I'll take one more shot at an elaboration. If you still don't get it, I'm out.

I'm still confused as to why F is better. It's really a matter of what you're used to. I'm used to C. You tell me things in F I haven't a clue what it means. So if F is better than why isn't everyone using F for those things?

The metric system is base 10. It doesn't get much easier than that. The imperial system is base 12, which is messy.

I've read where F came from and I get it but it doesn't feel natural to me.

Base 10 means very little out of the scientific realm. What matters, in the context that I brought up, is multiples of whole numbers, which are easier to work with. If you're trying to approximate measurements, say for building a house, having whole numbers makes processes significantly easier to remember and visualize, and etc. 12 has multiples of 1, 2, 3, 4, 6, and 12. 10 has multiples 1, 5, and 10. With the imperial system, that's entirely double the chance that your measurements are going to result in a whole, easy to remember, easy to perform mental math on, number. I'm not a mathematician so I cannot explain in simpler or more exact terms how this plays out.

As for temperature, yes, it works because I'm used to it. You're also used to Fahrenheit, though you don't realize it. It's not arbitrary- we deal with numbers similar to Fahrenheit *every* *single* *day* of our lives. Humans like things in scales of 0-100. Humans like things in scales of 0-100 so much they devised an entire imaginary number system that is based around the idea of 0-100, devised a way through which you can convert any number to this system, and gave it a name. We call it: per cent. That's per-100, percent, %. Fahrenheit basically measures the weather by way of 0-100, where those bounds are only exceeded in certain climates at certain times of the year (or during certain extreme weather events). Yes, this means Fahrenheit works better in some climates than in others, but it's a guided system, whereas Celsius is *entirely* arbitrary for weather. The upper bound is 37.777 degrees- it makes sense if you're used to it, yes, but Fahrenheit more closely resembles a much more familiar set of numbers, whereas Celsius is entirely its own thing.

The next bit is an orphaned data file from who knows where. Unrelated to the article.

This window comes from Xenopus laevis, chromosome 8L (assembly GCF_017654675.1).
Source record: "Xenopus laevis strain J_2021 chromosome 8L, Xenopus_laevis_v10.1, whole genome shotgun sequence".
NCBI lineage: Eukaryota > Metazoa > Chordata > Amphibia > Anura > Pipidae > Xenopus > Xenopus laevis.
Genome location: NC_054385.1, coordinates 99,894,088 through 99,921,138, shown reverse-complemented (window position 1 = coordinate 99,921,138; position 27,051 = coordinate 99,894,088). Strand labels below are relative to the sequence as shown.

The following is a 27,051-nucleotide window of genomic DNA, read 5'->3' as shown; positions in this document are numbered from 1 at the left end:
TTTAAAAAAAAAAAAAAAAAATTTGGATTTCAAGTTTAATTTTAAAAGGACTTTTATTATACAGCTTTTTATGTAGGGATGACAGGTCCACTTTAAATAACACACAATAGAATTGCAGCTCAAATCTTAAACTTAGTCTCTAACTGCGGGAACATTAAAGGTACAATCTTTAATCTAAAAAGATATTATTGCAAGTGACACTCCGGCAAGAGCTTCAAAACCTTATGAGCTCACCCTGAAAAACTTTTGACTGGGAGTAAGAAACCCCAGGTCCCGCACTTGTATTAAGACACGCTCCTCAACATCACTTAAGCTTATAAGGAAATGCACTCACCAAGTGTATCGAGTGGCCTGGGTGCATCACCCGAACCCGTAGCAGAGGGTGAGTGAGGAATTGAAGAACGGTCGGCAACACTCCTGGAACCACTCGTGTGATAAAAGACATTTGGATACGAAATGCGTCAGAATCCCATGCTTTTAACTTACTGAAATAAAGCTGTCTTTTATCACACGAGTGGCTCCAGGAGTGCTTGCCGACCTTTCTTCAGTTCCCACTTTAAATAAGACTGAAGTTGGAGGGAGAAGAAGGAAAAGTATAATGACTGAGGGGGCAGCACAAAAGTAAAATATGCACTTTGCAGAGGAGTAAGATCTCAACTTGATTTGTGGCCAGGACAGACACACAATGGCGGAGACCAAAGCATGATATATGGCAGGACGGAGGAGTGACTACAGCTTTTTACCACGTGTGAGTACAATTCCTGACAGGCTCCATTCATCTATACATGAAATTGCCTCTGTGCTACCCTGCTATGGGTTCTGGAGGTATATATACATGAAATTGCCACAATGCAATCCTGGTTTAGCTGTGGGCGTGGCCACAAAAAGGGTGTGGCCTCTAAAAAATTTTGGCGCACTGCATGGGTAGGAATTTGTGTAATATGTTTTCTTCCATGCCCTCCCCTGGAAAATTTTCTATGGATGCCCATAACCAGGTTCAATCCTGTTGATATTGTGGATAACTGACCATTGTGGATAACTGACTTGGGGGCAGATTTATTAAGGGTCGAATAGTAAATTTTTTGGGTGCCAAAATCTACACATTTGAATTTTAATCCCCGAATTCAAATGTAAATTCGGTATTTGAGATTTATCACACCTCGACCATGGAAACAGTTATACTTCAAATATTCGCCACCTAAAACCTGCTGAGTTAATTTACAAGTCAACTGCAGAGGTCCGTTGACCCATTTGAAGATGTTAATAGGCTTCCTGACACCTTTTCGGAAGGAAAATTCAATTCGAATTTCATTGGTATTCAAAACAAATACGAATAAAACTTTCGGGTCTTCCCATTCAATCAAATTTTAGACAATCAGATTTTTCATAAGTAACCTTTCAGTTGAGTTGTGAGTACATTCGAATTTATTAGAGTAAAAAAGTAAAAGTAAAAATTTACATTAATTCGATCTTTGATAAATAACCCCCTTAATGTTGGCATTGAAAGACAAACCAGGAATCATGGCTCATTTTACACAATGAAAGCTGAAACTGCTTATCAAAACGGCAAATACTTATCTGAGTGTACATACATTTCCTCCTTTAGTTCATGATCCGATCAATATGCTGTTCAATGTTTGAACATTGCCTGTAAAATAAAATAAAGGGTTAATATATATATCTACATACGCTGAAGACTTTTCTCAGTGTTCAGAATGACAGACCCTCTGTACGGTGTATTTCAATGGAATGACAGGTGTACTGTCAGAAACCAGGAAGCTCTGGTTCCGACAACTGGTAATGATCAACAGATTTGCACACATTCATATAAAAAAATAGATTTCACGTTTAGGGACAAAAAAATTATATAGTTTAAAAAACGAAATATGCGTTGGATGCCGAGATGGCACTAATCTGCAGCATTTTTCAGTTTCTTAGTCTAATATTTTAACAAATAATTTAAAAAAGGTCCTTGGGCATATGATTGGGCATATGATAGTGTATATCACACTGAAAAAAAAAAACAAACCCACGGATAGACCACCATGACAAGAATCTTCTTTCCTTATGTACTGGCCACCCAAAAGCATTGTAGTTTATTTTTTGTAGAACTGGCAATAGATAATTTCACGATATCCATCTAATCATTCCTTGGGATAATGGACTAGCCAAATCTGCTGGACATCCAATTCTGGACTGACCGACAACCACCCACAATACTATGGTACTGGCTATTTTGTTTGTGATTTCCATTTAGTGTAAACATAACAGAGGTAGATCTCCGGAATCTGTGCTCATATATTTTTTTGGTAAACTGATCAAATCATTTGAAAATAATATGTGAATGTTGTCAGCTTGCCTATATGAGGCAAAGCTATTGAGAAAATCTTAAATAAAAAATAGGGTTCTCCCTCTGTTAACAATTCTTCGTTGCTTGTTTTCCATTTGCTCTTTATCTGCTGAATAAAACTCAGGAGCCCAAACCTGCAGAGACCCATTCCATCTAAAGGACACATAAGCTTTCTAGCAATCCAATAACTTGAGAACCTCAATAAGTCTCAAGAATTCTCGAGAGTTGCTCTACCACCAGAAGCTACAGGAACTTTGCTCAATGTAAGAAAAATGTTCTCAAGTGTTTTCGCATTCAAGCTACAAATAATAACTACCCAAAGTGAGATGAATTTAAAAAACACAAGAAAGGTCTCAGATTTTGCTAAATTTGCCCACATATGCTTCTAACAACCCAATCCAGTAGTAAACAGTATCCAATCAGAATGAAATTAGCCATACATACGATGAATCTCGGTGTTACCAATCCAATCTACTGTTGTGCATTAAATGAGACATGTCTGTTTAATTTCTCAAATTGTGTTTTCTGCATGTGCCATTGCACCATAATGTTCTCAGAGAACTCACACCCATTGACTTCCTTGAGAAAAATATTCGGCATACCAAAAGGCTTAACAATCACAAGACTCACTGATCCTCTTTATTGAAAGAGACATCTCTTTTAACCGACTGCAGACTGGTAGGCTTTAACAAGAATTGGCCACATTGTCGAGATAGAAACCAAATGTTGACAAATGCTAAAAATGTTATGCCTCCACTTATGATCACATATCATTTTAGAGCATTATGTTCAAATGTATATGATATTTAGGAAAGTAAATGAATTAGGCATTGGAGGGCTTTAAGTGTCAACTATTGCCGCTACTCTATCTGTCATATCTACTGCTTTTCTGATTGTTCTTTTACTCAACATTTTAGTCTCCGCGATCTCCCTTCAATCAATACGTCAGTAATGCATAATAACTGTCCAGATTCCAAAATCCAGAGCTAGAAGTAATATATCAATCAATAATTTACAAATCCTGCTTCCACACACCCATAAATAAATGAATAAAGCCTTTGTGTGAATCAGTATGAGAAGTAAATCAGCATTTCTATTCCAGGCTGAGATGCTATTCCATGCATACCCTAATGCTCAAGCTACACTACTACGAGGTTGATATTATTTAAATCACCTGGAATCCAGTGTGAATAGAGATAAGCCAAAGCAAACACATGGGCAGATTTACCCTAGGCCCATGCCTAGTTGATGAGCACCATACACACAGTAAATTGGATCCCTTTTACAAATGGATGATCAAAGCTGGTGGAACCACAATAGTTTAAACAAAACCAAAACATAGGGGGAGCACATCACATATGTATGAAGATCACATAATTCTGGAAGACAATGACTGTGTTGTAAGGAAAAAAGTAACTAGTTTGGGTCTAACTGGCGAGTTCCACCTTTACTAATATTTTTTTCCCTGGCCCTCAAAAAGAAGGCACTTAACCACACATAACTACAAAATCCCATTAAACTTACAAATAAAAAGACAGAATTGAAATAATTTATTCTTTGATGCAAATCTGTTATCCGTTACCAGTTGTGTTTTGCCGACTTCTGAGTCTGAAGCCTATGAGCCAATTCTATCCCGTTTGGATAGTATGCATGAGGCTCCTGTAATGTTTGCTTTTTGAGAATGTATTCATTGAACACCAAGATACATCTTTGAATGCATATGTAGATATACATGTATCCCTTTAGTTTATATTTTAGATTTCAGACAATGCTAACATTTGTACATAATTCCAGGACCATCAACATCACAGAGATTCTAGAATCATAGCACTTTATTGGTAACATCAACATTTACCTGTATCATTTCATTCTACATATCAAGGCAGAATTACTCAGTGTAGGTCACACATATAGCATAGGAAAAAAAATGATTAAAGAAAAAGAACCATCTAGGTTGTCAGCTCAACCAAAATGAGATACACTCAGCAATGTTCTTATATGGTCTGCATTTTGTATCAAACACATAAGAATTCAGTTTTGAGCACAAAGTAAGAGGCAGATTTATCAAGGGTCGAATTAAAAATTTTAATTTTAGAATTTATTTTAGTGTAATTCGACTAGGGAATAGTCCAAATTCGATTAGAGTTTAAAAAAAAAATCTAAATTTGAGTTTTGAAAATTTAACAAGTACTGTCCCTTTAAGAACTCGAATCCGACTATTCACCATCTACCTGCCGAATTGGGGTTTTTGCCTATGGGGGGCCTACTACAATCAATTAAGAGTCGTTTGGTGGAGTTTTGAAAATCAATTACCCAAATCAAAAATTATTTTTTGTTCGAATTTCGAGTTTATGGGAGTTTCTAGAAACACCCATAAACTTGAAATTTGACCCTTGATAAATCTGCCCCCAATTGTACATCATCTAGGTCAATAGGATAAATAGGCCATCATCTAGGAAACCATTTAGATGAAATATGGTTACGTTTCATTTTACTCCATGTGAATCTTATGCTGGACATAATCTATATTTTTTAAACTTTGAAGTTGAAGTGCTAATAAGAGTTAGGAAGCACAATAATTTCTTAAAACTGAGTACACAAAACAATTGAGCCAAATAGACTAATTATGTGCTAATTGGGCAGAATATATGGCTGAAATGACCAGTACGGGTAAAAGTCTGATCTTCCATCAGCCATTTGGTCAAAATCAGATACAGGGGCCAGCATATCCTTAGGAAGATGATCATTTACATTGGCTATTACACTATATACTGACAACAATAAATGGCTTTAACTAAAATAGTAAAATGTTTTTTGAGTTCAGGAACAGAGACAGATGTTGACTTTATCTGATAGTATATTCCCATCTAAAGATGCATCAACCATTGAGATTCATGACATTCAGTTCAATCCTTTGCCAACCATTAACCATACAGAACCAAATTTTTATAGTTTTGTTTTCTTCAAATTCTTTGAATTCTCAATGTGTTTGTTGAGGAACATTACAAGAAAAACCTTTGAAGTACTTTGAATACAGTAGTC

Know that I'm playing devil's advocate here- I do believe these are actual benefits of a few of the imperial system's quirks. I personally use the metric system, but I have the ability to see past my own biases...